A proposal is any suggested guideline, policy or process for which the status of consensus is not yet clear, as long as discussion is ongoing. Amendments to a proposal should be discussed on its talk page (not on a new page) but it generally is acceptable to edit a proposal to improve it. Proposals should be advertised to solicit feedback and to reach aconsensus. A proposal's status is not determined by counting votes. Polling is not a substitute for discussion, nor is a poll's numerical outcome tantamount to consensus.

  • A historical page includes any process which is no longer in use, or any non-recent log of any process. Historical pages can be revived by advertising them.
  • A rejected page is any proposal for which consensus for acceptance is not present after a reasonable time period, for which consensus is unclear after a reasonable time period for discussion regardless of whether there is active discussion or not, or where discussion has substantially died out without reaching consensus.
  • Consensus need not be fully opposed; if consensus is neutral on the issue and unlikely to improve, the proposal is likewise rejected. It is considered bad form to hide this fact, e.g. by removing the tag. Making small changes will not change this fact, nor will repetitive arguments. Generally it is wiser to rewrite a rejected proposal from scratch and start in a different direction.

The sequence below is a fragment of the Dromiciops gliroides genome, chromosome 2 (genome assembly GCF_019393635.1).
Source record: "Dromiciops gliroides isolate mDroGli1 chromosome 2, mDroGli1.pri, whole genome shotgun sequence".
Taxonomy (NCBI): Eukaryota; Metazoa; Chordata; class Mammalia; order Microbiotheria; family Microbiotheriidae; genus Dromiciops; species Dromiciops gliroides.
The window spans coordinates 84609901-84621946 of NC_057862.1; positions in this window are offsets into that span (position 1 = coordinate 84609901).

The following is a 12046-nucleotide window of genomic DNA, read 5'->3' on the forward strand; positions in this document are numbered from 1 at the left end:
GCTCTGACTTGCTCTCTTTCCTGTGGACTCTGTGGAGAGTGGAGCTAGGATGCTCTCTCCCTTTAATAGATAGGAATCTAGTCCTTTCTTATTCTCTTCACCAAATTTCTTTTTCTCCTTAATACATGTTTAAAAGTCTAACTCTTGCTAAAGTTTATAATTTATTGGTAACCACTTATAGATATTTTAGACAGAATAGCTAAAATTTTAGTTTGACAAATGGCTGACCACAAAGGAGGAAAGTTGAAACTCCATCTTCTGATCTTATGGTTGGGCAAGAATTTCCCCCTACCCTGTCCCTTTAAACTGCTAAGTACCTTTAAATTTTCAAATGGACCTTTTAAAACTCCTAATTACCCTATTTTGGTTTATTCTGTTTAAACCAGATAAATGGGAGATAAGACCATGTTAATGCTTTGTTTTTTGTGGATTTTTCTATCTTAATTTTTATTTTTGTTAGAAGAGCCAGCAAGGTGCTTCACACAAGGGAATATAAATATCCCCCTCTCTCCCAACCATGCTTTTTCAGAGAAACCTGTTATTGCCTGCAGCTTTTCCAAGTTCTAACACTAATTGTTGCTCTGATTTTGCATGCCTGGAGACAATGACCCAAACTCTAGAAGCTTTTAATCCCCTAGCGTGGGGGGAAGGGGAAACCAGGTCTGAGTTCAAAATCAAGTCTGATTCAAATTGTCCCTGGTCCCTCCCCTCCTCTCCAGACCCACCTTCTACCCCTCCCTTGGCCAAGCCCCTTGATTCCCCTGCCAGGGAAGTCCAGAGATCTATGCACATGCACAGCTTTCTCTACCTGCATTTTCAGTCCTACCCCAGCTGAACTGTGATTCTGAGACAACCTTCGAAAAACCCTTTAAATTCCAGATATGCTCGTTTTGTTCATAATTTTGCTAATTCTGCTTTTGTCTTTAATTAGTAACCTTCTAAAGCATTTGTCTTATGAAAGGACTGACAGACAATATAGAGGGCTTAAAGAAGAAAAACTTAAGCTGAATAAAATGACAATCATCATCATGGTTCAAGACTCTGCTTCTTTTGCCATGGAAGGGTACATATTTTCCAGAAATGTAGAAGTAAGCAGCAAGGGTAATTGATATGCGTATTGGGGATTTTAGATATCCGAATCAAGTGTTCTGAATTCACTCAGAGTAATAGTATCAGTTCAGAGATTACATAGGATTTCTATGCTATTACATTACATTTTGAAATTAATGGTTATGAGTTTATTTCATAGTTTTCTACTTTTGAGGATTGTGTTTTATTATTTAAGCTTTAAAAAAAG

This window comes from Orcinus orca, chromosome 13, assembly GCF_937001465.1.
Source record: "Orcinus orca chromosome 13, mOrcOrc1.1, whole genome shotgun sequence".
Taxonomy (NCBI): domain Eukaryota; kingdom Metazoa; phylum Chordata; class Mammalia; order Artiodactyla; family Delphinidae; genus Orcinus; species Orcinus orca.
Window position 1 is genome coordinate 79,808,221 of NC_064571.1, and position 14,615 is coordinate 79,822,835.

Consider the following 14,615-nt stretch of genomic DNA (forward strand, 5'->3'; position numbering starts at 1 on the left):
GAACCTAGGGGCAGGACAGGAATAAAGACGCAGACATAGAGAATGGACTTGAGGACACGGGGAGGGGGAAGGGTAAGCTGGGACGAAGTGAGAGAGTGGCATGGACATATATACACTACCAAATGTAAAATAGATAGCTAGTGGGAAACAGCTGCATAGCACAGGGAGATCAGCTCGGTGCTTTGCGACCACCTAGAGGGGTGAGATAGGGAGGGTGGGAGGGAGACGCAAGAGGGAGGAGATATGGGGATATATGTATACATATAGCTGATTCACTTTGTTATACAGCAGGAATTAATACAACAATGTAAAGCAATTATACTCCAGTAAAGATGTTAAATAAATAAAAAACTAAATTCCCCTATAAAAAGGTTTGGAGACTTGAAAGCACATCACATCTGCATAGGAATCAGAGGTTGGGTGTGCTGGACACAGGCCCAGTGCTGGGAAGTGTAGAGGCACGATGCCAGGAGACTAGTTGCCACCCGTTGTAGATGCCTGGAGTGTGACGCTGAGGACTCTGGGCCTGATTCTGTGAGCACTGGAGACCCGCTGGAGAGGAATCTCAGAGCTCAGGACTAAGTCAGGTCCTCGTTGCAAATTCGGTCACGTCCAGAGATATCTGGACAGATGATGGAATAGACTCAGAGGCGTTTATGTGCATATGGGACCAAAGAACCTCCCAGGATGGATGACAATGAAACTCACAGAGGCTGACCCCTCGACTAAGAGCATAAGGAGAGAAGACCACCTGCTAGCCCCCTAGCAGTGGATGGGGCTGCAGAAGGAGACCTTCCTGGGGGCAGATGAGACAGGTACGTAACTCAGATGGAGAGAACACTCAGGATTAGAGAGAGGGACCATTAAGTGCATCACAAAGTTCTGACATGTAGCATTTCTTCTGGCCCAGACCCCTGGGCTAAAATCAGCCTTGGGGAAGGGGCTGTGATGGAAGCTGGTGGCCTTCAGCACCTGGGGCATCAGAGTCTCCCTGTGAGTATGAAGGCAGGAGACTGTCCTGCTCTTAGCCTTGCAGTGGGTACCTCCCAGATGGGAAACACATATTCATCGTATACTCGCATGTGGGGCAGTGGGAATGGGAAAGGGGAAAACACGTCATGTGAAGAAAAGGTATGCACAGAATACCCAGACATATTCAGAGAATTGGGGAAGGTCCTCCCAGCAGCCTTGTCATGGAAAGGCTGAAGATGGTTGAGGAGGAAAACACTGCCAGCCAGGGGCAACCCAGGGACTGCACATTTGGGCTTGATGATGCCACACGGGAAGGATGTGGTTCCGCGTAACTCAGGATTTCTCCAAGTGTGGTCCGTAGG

Feature Requests

A feature request is anything that requires a change to the Wikipedia software. These should be filed on [3]. One should never assume the developers will implement something without asking them first. Thus, if you propose something that requires a feature request to work, discuss with the developers first before asking community opinion on an issue that may turn out to be moot.

WikiDoc Policies

How Are Policies Enforced? You are a WikiDoc editor. Individual users thus enforce most policies and guidelines by editing pages, and discussing matters with each other. Some policies, such asvandalism, are enforced by administrators by blocking users. In extreme cases the Arbitration Committee has the power to deal with highly disruptive situations, as part of the generaldispute resolution procedure.